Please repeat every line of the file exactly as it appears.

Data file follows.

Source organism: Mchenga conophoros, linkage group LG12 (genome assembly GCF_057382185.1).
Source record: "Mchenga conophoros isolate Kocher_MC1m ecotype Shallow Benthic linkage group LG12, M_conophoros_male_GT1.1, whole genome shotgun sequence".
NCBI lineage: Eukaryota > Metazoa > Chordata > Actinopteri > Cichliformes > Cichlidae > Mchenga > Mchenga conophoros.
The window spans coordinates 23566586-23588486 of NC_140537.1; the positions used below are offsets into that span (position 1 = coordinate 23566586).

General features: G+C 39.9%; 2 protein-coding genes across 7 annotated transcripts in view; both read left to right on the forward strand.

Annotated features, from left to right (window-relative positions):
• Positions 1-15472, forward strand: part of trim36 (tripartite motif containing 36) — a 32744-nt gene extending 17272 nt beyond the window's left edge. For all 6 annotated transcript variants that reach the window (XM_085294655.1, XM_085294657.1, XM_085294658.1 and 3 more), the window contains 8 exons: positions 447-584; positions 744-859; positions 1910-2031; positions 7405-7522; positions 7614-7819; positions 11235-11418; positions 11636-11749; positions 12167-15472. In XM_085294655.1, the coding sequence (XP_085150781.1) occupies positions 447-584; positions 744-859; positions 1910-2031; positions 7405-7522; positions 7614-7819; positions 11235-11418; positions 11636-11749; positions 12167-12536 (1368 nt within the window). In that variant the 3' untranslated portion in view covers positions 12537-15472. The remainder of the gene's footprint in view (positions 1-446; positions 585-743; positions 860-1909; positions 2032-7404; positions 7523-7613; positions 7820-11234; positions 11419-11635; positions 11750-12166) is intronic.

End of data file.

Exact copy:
Source organism: Mchenga conophoros, linkage group LG12 (genome assembly GCF_057382185.1).
Source record: "Mchenga conophoros isolate Kocher_MC1m ecotype Shallow Benthic linkage group LG12, M_conophoros_male_GT1.1, whole genome shotgun sequence".
NCBI lineage: Eukaryota > Metazoa > Chordata > Actinopteri > Cichliformes > Cichlidae > Mchenga > Mchenga conophoros.
The window spans coordinates 23566586-23588486 of NC_140537.1; the positions used below are offsets into that span (position 1 = coordinate 23566586).

General features: G+C 39.9%; 2 protein-coding genes across 7 annotated transcripts in view; both read left to right on the forward strand.

Annotated features, from left to right (window-relative positions):
• Positions 1-15472, forward strand: part of trim36 (tripartite motif containing 36) — a 32744-nt gene extending 17272 nt beyond the window's left edge. For all 6 annotated transcript variants that reach the window (XM_085294655.1, XM_085294657.1, XM_085294658.1 and 3 more), the window contains 8 exons: positions 447-584; positions 744-859; positions 1910-2031; positions 7405-7522; positions 7614-7819; positions 11235-11418; positions 11636-11749; positions 12167-15472. In XM_085294655.1, the coding sequence (XP_085150781.1) occupies positions 447-584; positions 744-859; positions 1910-2031; positions 7405-7522; positions 7614-7819; positions 11235-11418; positions 11636-11749; positions 12167-12536 (1368 nt within the window). In that variant the 3' untranslated portion in view covers positions 12537-15472. The remainder of the gene's footprint in view (positions 1-446; positions 585-743; positions 860-1909; positions 2032-7404; positions 7523-7613; positions 7820-11234; positions 11419-11635; positions 11750-12166) is intronic.